2. ^ Schweitzer, Darrell (2001). Discovering H. P. Lovecraft (Revised ed.). Holicong, Pennsylvania: Wildside Press. p. 52. ISBN 9781587154713. 
  3. ^ a b Harms, Daniel (1998). The Encyclopedia Cthulhiana (2nd ed.). Oakland, California: Chaosium, Inc. ISBN 9781568821191. 
  4. ^ a b Lovecraft, H.P.; Bloch, Robert (1987). The Best of H. P. Lovecraft: Bloodcurdling Tales of Horror and the Macabre (1st ed.). New York: Ballantine Pub. Group. ISBN 0345350804. 
  5. ^ a b c d Price, Robert M. (1990). H. P. Lovecraft and the Cthulhu Mythos. Mercer Island, Washington: Starmont House. ISBN 1557421528. 
  6. ^ Lovecraft, H.P. (2014). The Call of Cuthulhu. Lanham: Start Publishing LLC. ISBN 1609772695. 
  7. ^ Mosig, Yozan Dirk W. "Lovecraft: The Dissonance Factor in imaginary Literature" (1979).
  8. ^ a b Mariconda, Steven J. (1995). On the Emergence of "Cthulhu" & Other Observations. West Warwick, Rhode Island: Necronomicon Press. ISBN 9780940884816. 
  9. ^ Shreffler, Philip A. (1977). The H. P. Lovecraft Companion. Westport, Connecticut: Greenwood Press. pp. 156–157. ISBN 9780837194820.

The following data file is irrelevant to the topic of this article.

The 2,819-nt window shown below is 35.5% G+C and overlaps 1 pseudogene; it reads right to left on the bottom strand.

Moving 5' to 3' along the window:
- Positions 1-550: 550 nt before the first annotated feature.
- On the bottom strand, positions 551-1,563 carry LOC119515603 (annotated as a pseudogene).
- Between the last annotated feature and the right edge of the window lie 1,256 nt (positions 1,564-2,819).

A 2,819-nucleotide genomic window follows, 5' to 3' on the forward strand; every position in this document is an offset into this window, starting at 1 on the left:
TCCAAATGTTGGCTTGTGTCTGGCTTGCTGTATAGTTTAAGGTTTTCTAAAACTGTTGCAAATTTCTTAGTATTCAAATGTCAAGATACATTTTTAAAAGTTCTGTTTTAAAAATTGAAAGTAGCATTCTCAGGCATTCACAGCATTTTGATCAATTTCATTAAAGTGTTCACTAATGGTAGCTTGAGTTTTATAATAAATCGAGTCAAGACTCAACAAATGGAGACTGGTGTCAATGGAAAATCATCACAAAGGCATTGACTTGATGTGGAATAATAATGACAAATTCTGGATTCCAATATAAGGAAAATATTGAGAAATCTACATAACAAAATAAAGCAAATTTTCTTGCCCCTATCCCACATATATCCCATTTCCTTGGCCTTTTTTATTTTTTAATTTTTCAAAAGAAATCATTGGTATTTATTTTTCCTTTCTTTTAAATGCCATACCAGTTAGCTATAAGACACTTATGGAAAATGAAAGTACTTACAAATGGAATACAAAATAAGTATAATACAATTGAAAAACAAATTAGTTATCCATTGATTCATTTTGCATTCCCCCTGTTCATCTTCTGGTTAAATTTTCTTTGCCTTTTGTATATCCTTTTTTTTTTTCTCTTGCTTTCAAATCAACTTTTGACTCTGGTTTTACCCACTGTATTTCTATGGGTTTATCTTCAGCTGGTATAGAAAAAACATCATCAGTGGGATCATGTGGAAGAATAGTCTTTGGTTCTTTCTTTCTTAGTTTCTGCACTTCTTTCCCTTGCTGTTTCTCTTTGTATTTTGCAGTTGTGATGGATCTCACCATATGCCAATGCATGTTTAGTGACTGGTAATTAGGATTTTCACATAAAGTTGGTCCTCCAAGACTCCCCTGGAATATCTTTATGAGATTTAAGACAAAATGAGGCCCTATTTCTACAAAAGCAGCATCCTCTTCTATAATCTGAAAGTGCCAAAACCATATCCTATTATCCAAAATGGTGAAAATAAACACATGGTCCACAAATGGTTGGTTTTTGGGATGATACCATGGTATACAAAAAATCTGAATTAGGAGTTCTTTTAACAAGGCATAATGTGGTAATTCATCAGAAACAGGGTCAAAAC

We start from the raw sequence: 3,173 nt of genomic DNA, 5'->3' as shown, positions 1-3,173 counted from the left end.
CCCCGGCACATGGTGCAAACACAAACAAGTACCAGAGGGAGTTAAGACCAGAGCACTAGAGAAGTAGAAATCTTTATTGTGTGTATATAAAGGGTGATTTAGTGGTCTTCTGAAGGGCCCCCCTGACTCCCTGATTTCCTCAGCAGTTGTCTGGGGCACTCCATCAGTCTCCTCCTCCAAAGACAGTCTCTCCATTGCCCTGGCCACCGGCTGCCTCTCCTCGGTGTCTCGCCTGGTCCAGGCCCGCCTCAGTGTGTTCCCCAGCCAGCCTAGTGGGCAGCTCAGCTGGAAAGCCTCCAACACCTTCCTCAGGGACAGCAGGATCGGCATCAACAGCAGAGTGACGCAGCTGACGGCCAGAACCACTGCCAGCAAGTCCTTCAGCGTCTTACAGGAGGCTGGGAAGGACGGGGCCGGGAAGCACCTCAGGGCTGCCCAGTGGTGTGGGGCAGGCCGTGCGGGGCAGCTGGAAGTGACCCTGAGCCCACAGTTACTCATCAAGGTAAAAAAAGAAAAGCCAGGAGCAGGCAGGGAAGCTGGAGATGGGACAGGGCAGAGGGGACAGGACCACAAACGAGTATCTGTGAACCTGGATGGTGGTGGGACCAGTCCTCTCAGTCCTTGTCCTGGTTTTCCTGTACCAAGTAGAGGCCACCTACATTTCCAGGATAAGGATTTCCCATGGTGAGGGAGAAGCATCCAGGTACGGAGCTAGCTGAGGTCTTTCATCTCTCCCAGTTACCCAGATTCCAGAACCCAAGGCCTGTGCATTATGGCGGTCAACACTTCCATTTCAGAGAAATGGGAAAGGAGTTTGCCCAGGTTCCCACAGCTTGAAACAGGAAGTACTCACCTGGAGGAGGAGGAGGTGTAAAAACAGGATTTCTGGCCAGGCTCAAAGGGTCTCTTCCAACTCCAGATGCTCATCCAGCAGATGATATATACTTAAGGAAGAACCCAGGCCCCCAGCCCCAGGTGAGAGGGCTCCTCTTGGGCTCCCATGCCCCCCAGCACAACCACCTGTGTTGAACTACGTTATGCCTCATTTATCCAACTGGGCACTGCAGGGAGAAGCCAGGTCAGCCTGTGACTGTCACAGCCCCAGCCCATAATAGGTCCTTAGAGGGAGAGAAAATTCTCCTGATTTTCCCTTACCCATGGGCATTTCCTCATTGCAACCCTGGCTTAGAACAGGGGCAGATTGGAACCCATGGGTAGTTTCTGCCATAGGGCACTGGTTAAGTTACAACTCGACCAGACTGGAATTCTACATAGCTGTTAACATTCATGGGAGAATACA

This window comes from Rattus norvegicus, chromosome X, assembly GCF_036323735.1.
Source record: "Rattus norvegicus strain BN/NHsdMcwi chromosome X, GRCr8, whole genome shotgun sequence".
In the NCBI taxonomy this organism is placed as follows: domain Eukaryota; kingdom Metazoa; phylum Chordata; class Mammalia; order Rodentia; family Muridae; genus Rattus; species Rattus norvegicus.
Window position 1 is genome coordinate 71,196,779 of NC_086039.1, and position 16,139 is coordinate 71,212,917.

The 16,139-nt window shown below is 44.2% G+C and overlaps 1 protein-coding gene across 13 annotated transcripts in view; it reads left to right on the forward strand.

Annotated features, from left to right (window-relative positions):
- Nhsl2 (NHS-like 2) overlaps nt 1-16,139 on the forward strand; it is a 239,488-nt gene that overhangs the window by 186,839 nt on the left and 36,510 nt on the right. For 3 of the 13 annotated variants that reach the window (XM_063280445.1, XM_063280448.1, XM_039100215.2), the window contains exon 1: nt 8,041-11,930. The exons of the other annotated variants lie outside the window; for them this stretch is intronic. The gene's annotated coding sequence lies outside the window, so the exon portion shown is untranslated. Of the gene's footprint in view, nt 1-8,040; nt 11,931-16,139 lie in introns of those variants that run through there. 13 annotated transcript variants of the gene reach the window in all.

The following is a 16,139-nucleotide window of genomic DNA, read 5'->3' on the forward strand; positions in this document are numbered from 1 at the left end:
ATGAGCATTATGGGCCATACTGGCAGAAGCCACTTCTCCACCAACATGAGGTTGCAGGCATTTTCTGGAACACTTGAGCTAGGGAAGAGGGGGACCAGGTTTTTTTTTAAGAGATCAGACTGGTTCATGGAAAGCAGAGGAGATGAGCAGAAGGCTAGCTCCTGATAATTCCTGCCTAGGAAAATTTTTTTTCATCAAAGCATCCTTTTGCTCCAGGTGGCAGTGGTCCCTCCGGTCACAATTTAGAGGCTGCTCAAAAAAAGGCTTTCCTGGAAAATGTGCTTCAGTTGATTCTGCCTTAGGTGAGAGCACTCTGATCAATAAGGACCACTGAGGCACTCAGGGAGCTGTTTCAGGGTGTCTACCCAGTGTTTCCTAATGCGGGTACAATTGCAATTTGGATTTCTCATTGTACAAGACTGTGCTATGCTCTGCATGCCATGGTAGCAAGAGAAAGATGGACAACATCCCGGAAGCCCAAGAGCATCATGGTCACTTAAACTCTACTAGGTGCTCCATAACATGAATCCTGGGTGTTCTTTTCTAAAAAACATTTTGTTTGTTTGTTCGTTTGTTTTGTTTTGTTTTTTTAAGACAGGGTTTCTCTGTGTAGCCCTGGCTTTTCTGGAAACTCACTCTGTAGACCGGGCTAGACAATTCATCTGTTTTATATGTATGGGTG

10. ^ a b Connors, Scott (2002). A Century Less a Dream: Selected Criticism on H. P. Lovecraft (1st ed.). Holikong, Pennsylvania: Wildside Press. pp. 46, 54. ISBN 9781587152153. 
  11. ^ Mosig, Yōzan Dirk W. (1997). Mosig at Last: A Psychologist looks at H. P. Lovecraft (1st ed.). West Warwick, Rhode Island: Necronomicon Press. p. 28. ISBN 9780940884908. 
  12. ^ "Yog-Sothothery". Timpratt.org. Retrieved 2012-11-28. 
  13. ^ Joshi, S.T. (1995). Miscellaneous Writings (1st ed.). Sauk City, Wisconsin: Arkham House Publishers. pp. 165–166. ISBN 9780870541681. 
  14. ^ Van Hise, James (1999). The Fantastic Worlds of H. P. Lovecraft (1st ed.). Yucca Valley, California: James Van Hise. pp. 105, 107. 
  15. ^ Joshi, S. T. (1980). H. P. Lovecraft: Four Decades of Criticism. Athens, Ohio: Ohio University Press. ISBN 9780821405772. 
  16. ^ Schweitzer, Darrell (1996). Discovering Classic Fantasy Fiction: Essays on the Antecedents of Fantastic Literature. Gillette, New Jersey: Wildside Press. ISBN 9781587150043. 
  17. ^ Howard, Robert E.; Schultz, Mark (2003). The Coming of Conan the Cimmerian (1st ed.). New York: Del Rey/Ballantine Books. p. 436. ISBN 0345461517.